According to reports from citizens of Eritrea, government forces have continued to hunt down citizens who reject the mandatory military call-up.
The northeast African country has come under massive criticism over time for mandatory military service imposed on citizens. Following the increase in demand for more soldiers, the government has been accused of taking drastic measures to track those who reject the call-up. Reports claim that the reason for the increased demand for military personnel can be linked to the ongoing war in Ethiopia.
As an ally of Ethiopia, President Isaias Afwerki has committed military forces to assist Ethiopian Prime Minister Abiy Ahmed in the fight against the Tigray rebels. Eritrea and Ethiopia share a border, and both leaders share a cordial relationship.
Despite local and international criticism, President Isaias Afwerki has remained adamant in relaxing the laws that uphold Eritrea’s decades-long compulsory military service.
Citizens of the country are seeking international intervention for what they say is an intensified mobilization effort by the Eritrean authorities to hunt down draft dodgers across the country.
Many Eritreans have spoken out, claiming that the latest round-ups are the worst so far as women have not been spared, with many elderly mothers and fathers detained in a bid to force their children, who have gone into hiding, to surrender, they say.
A BBC report which revealed quotes from Eritreans pleading anonymity for fear of their lives, claims that the government has intensified efforts to use those who ignored the call-up as scapegoats and examples to others.
“As many ignored the call-up, the round-up has been intensified,” a source said, adding that wives have also been detained after their husbands tried to avoid conscription.
In addition, they say that multiple checkpoints have been set up along major roads, and widespread searches are taking place in cities and villages to capture young men who have not turned in for the military call-up.
In the capital, Asmara, round-ups are being carried out on the streets. At the same time, in many rural areas, the authorities have sealed homes, confiscated cattle, and harassed relatives if a wanted person is not found, according to a BBC report.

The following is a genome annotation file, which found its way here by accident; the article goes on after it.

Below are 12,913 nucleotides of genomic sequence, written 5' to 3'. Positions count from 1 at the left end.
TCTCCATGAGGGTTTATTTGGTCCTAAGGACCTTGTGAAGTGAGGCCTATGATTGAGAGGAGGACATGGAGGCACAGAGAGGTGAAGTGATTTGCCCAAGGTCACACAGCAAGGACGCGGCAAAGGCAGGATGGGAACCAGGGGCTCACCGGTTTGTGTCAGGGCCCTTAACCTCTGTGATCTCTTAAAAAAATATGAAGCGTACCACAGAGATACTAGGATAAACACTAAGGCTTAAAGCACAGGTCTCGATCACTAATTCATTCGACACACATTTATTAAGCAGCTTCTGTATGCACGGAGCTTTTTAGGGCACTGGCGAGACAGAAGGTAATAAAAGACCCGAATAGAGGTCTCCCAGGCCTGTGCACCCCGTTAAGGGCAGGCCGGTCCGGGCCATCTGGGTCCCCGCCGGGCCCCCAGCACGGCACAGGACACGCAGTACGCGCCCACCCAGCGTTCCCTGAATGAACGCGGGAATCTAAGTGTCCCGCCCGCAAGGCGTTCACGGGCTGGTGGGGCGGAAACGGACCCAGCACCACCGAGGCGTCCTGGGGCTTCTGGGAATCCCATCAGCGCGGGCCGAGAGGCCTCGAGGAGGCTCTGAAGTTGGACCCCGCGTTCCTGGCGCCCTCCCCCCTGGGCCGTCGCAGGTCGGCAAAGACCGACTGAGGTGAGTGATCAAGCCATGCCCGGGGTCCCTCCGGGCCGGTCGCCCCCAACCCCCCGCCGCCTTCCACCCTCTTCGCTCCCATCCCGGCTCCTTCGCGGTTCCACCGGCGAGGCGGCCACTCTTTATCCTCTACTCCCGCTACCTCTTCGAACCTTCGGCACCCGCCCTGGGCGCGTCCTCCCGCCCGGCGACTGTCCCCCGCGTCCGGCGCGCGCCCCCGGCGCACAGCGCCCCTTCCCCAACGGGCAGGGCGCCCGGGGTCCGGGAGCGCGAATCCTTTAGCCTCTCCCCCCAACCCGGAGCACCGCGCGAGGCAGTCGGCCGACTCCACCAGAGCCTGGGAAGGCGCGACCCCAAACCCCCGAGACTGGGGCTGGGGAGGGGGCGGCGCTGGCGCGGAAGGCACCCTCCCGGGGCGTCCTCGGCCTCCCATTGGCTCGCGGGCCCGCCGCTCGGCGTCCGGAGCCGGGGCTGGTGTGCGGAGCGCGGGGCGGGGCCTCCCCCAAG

The media agency also reported that in response to its call on the matter, the Information Minister of Eritrea, Yemane Gebremeskel said that a “tiny number” of reservists had been called up, denying that the entire population had been mobilized. A claim that citizens say does not reflect the actual situation in Eritrea.
A source in Eritrea said the authorities were trying to “stir emotions” at public meetings, linking their military intervention to “the existence and sovereignty of the nation” and saying that the TPLF “must be buried.”
Many Eritreans have resisted the latest military call-up, saying they do not want to die in what they see as a needless war. They believe that the war in Ethiopia can be solved diplomatically, especially as the African Union (AU) has intervened and invited both parties for a peace meeting.
Elderly men have also “been forced to be on a war footing in many areas and in most cases, the operation of the conscription is being carried out arbitrarily”, one source said.
An Eritrean in the diaspora expressed concern about his brother and sister-in-law in Asmara. He said his sister-in-law had fled with the couple’s children to her parent’s village, and he feared that his brother had been detained.
In the last two decades, tens of thousands of young Eritreans have left the country to escape conscription, which includes forced labour.
“This situation has affected the children of my martyred brother whom I considered as my hope. They have joined the army. What can I say except to beg for God to protect all the young,” said an Eritrean woman exiled in Italy.
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